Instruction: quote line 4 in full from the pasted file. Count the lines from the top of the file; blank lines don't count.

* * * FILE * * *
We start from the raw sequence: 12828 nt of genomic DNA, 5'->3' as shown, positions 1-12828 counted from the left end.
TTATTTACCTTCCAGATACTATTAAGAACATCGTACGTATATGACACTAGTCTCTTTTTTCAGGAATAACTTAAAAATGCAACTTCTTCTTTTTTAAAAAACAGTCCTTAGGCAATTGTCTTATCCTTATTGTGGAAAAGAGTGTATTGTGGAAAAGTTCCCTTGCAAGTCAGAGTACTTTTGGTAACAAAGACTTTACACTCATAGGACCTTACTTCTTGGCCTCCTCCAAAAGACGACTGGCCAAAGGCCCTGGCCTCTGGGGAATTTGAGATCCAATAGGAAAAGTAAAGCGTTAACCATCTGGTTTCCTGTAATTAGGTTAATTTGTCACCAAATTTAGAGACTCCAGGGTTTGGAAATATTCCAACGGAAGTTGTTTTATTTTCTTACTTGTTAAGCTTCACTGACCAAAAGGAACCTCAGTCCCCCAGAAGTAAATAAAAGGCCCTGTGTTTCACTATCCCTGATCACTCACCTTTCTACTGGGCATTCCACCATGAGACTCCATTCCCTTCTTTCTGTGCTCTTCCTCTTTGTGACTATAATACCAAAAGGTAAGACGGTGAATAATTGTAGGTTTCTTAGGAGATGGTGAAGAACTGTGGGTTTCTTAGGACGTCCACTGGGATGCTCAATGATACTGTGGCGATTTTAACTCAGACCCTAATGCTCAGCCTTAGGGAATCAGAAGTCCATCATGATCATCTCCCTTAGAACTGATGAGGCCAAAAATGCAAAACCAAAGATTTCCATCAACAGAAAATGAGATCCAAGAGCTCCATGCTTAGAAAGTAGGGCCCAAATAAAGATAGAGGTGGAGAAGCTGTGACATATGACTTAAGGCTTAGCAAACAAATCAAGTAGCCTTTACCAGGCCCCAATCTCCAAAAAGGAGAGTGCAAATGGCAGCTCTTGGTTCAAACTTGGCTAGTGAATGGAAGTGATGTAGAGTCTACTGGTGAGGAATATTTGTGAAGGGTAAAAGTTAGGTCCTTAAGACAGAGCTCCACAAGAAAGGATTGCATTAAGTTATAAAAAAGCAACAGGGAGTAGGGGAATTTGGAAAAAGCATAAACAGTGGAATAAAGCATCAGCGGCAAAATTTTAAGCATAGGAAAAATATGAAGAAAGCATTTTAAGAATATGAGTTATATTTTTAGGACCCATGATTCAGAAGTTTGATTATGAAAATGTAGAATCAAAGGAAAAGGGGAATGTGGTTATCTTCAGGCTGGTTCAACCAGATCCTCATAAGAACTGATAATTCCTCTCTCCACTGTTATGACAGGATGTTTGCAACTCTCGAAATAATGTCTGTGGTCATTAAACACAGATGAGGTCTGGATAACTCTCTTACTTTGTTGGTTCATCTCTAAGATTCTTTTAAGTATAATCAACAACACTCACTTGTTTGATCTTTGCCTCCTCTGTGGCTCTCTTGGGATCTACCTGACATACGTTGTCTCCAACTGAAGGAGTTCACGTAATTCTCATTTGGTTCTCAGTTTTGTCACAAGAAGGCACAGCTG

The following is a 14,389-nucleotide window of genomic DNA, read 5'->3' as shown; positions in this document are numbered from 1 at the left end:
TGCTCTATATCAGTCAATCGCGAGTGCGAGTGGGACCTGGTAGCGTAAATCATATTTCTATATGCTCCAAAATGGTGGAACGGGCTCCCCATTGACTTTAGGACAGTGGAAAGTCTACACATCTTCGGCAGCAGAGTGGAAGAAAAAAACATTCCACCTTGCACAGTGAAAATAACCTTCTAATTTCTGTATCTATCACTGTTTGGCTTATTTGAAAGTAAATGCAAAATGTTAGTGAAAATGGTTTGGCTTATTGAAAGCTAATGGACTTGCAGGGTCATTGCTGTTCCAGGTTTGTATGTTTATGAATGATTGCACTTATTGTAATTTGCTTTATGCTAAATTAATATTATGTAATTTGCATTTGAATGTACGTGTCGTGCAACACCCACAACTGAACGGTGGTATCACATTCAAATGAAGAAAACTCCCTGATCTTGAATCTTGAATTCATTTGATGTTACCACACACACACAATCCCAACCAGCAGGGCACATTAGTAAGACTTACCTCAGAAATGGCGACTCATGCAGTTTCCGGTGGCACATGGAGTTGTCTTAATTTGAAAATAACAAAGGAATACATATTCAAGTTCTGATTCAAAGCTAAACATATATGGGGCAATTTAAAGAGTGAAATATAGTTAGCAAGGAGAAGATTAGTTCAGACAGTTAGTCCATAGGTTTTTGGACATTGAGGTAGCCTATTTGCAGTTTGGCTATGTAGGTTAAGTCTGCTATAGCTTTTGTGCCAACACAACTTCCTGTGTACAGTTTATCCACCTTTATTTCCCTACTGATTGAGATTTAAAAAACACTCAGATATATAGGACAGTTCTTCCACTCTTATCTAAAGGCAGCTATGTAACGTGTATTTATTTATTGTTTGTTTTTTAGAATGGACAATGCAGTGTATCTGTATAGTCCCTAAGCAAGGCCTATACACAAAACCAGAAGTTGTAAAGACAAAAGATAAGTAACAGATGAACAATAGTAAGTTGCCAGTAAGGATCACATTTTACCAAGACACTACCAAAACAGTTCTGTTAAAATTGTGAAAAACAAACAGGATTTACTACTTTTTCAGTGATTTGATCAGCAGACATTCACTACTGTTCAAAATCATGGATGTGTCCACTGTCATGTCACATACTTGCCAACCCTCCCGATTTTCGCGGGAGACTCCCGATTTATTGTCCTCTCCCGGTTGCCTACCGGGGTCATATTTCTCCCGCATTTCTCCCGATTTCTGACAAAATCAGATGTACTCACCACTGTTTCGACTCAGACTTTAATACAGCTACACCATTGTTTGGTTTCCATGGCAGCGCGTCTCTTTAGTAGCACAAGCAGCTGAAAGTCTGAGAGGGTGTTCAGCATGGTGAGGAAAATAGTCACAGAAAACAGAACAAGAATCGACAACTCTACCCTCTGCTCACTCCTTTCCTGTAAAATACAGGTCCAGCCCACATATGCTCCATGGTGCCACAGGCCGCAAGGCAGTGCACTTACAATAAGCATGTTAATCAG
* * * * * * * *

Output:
TGCTCTATATCAGTCAATCGCGAGTGCGAGTGGGACCTGGTAGCGTAAATCATATTTCTATATGCTCCAAAATGGTGGAACGGGCTCCCCATTGACTTTAGGACAGTGGAAAGTCTACACATCTTCGGCAGCAGAGTGGAAGAAAAAAACATTCCACCTTGCACAGTGAAAATAACCTTCTAATTTCTGTATCTATCACTGTTTGGCTTATTTGAAAGTAAATGCAAAATGTTAGTGAAAATGGTTTGGCTTATTGAAAGCTAATGGACTTGCAGGGTCATTGCTGTTCCAGGTTTGTATGTTTATGAATGATTGCACTTATTGTAATTTGCTTTATGCTAAATTAATATTATGTAATTTGCATTTGAATGTACGTGTCGTGCAACACCCACAACTGAACGGTGGTATCACATTCAAATGAAGAAAACTCCCTGATCTTGAATCTTGAATTCATTTGATGTTACCACACACACACAATCCCAACCAGCAGGGCACATTAGTAAGACTTACCTCAGAAATGGCGACTCATGCAGTTTCCGGTGGCACATGGAGTTGTCTTAATTTGAAAATAACAAAGGAATACATATTCAAGTTCTGATTCAAAGCTAAACATATATGGGGCAATTTAAAGAGTGAAATATAGTTAGCAAGGAGAAGATTAGTTCAGACAGTTAGTCCATAGGTTTTTGGACATTGAGGTAGCCTATTTGCAGTTTGGCTATGTAGGTTAAGTCTGCTATAGCTTTTGTGCCAACACAACTTCCTGTGTACAGTTTATCCACCTTTATTTCCCTACTGATTGAGATTTAAAAAACACTCAGATATATAGGACAGTTCTTCCACTCTTATCTAAAGGCAGCTATGTAACGTGTATTTATTTATTGTTTGTTTTTTAGAATGGACAATGCAGTGTATCTGTATAGTCCCTAAGCAAGGCCTATACACAAAACCAGAAGTTGTAAAGACAAAAGATAAGTAACAGATGAACAATAGTAAGTTGCCAGTAAGGATCACATTTTACCAAGACACTACCAAAACAGTTCTGTTAAAATTGTGAAAAACAAACAGGATTTACTACTTTTTCAGTGATTTGATCAGCAGACATTCACTACTGTTCAAAATCATGGATGTGTCCACTGTCATGTCACATACTTGCCAACCCTCCCGATTTTCGCGGGAGACTCCCGATTTATTGTCCTCTCCCGGTTGCCTACCGGGGTCATATTTCTCCCGCATTTCTCCCGATTTCTGACAAAATCAGATGTACTCACCACTGTTTCGACTCAGACTTTAATACAGCTACACCATTGTTTGGTTTCCATGGCAGCGCGTCTCTTTAGTAGCACAAGCAGCTGAAAGTCTGAGAGGGTGTTCAGCATGGTGAGGAAAATAGTCACAGAAAACAGAACAAGAATCGACAACTCTACCCTCTGCTCACTCCTTTCCTGTAAAATACAGGTCCAGCCCACATATGCTCCATGGTGCCACAGGCCGCAAGGCAGTGCACTTACAATAAGCATGTTAATCAG